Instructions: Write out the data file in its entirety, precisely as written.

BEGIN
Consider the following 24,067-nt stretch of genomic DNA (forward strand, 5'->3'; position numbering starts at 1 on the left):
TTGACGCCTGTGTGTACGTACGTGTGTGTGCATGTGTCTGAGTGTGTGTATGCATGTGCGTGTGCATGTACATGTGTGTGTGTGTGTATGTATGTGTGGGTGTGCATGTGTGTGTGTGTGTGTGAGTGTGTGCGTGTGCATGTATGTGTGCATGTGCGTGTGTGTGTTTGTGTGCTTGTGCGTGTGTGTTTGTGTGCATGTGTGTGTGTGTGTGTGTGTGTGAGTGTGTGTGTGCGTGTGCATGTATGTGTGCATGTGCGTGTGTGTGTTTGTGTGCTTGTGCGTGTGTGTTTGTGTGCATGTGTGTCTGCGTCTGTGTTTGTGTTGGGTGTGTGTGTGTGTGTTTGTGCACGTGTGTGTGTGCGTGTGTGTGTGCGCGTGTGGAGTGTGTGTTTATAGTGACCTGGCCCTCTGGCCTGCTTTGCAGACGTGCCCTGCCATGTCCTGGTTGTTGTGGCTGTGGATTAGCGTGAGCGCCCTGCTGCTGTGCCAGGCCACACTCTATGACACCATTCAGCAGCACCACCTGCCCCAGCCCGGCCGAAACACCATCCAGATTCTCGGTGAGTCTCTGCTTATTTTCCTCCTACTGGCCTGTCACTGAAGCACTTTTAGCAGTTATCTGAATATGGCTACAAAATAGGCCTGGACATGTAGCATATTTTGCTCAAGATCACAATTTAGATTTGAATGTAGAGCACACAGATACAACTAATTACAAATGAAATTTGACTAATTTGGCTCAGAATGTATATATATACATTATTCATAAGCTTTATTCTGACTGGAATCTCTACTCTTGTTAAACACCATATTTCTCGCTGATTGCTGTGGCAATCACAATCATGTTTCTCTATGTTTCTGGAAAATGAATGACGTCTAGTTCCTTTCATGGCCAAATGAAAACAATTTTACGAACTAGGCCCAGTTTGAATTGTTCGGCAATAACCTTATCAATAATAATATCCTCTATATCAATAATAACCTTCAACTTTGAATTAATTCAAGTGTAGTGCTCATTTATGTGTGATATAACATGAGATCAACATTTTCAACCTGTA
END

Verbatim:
Consider the following 24,067-nt stretch of genomic DNA (forward strand, 5'->3'; position numbering starts at 1 on the left):
TTGACGCCTGTGTGTACGTACGTGTGTGTGCATGTGTCTGAGTGTGTGTATGCATGTGCGTGTGCATGTACATGTGTGTGTGTGTGTATGTATGTGTGGGTGTGCATGTGTGTGTGTGTGTGTGAGTGTGTGCGTGTGCATGTATGTGTGCATGTGCGTGTGTGTGTTTGTGTGCTTGTGCGTGTGTGTTTGTGTGCATGTGTGTGTGTGTGTGTGTGTGTGAGTGTGTGTGTGCGTGTGCATGTATGTGTGCATGTGCGTGTGTGTGTTTGTGTGCTTGTGCGTGTGTGTTTGTGTGCATGTGTGTCTGCGTCTGTGTTTGTGTTGGGTGTGTGTGTGTGTGTTTGTGCACGTGTGTGTGTGCGTGTGTGTGTGCGCGTGTGGAGTGTGTGTTTATAGTGACCTGGCCCTCTGGCCTGCTTTGCAGACGTGCCCTGCCATGTCCTGGTTGTTGTGGCTGTGGATTAGCGTGAGCGCCCTGCTGCTGTGCCAGGCCACACTCTATGACACCATTCAGCAGCACCACCTGCCCCAGCCCGGCCGAAACACCATCCAGATTCTCGGTGAGTCTCTGCTTATTTTCCTCCTACTGGCCTGTCACTGAAGCACTTTTAGCAGTTATCTGAATATGGCTACAAAATAGGCCTGGACATGTAGCATATTTTGCTCAAGATCACAATTTAGATTTGAATGTAGAGCACACAGATACAACTAATTACAAATGAAATTTGACTAATTTGGCTCAGAATGTATATATATACATTATTCATAAGCTTTATTCTGACTGGAATCTCTACTCTTGTTAAACACCATATTTCTCGCTGATTGCTGTGGCAATCACAATCATGTTTCTCTATGTTTCTGGAAAATGAATGACGTCTAGTTCCTTTCATGGCCAAATGAAAACAATTTTACGAACTAGGCCCAGTTTGAATTGTTCGGCAATAACCTTATCAATAATAATATCCTCTATATCAATAATAACCTTCAACTTTGAATTAATTCAAGTGTAGTGCTCATTTATGTGTGATATAACATGAGATCAACATTTTCAACCTGTA